Nyad Co-Developer Zurich Avenue Explores Wirecards Shady Dealings in Bad Company, German Colonialism in Hansen
Zurich Avenue, headed by producers and former Zurich Film Festival execs Karl Spoerri and Viviana Vezzani, has quickly amassed an impressive slate of projects since launching last year, including Annette Bening starrer “Nyad.”
Jimmy Chin and Elizabeth Chai Vasarhelyi’s film, which chronicles the attempt by 64-year-old swimmer Diana Nyad to swim from Cuba to Florida, unspools at the Zurich Film Festival. Zurich Avenue co-developed the Netflix film, which was produced by Black Bear Pictures and Mad Chance.
Part of financing group SPG3 Entertainment, likewise co-founded by Spoerri along with Urs Wietlisbach and Alfred Gantner in 2020, Zurich Avenue has provided the producers with a more hands-on approach, allowing them to create their own slate. The company’s recent films include Bill Pohlad’s critically-acclaimed “Dreamin’ Wild,” starring Casey Affleck and Zooey Deschanel; Coky Giedroyc’s Take That musical “Greatest Days”; and the forthcoming Josh Margolin action-comedy “Thelma,” starring June Squibb (“Nebraska”) as a 90-year-old grandmother out for revenge after falling victim to a phone scam.
Spoerrie says he and Vezzani are especially interested in projects based on true stories, like “Nyad,” that have “emotional and inspirational angles and are filmmaker-driven. We really like working with great filmmakers. That’s the main thing. When we develop something, that’s where we want to go.”
While the company is focusing mostly on English-language projects aimed at global audiences, it is also developing high-profile German productions, including Robert Schwentke’s “Bad Company,” based on the tell-all expose charting the 2020 collapse of the German financial services firm Wirecard in the wake of revelations that €1.9 billion ($2.1 billion at the time) had gone missing. While former CEO Markus Braun has been indicted on a number of charges, including fraud, news continues to emerge regarding its fugitive former COO, Jan Marsalek, who disappeared in 2020 after being fired. Rumored to be hiding out in Russia, Marsalek is alleged to have had ties to German, Austrian and Russian spies.
Schwentke has “Bad Company” largely written, but Spoerrie says more will be added to the story as it’s still developing. “It’s getting updated. We’ll probably need another year for that one – it’s so fascinating what is still coming out. I think we shouldn’t rush it. You don’t want to miss all the craziness that is there,” he says.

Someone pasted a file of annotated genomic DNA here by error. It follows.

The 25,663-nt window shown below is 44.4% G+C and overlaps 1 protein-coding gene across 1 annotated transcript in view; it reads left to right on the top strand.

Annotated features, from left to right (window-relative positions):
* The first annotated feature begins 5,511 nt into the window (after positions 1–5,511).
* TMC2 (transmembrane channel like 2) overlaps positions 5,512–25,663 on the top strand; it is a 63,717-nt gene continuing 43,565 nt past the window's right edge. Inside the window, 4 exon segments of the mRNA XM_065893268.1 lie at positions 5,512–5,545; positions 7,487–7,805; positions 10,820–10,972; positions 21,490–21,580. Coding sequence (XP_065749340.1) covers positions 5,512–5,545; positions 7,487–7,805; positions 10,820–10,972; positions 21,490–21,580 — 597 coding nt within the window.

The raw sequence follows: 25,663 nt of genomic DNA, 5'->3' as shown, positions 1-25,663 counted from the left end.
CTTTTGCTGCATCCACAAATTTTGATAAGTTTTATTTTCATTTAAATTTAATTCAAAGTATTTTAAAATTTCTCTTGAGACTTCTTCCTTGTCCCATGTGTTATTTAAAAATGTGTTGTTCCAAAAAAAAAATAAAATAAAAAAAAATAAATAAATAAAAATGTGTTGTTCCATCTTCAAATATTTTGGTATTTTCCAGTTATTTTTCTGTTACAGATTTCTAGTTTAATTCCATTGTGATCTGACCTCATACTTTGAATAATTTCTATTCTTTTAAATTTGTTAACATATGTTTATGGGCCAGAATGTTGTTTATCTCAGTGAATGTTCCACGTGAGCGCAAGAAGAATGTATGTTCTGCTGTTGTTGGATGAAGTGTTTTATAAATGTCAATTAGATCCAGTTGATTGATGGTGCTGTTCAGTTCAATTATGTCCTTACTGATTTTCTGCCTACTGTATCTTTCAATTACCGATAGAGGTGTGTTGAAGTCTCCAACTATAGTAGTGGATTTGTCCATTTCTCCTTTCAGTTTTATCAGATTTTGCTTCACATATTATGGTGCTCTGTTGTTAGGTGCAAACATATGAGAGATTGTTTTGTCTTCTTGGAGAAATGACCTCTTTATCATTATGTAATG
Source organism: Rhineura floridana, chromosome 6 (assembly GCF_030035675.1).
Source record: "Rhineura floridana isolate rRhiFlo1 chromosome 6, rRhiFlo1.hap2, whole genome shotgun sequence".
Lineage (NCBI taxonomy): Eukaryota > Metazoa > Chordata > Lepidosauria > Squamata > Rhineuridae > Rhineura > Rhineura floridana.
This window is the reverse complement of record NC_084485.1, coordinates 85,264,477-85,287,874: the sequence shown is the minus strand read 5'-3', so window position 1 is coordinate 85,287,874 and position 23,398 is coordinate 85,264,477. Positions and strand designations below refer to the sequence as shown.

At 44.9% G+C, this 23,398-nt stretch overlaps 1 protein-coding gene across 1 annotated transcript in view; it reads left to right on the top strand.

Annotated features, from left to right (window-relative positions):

Zurich Avenue is also developing its first TV series, “Hansen.” The ambitious show is based on the bestselling German book series by Ellin Carsta about a 19th-century Hamburg family seeking to revive its money-losing coffee business with a cacao plantation in Cameroon and a distribution operation in Vienna.
The series, which has playwright Nicki Bloom attached as lead writer, will examine a little-explored chapter of German history, namely its colonial past – Cameroon was a German colony from 1884 to 1920.
It won’t delve too deeply into some of the darker aspects of that history, however, Spoerrie says. “It’s historic, it’s fun, it’s sexy but it’s also a project with relevance” that will deal with these issues but in an entertaining way, Spoerrie notes.
Zurich Avenue’s has two other projects currently halted due to the Hollywood strikes; they include Sigal Avin’s psychological thriller “A Perfect Marriage,” produced with Patrick Wachsberger and Ashley Stern of Picture Perfect Federation, and “So Happy for You,” based on Celia Laskey’s bestselling novel which the writer is also adapting for the screen.
“We just started working on [“A Perfect Marriage”] and then we had to stop.” Spoerrie is optimistic following news of the WGA’s tentative deal with the studios, however.
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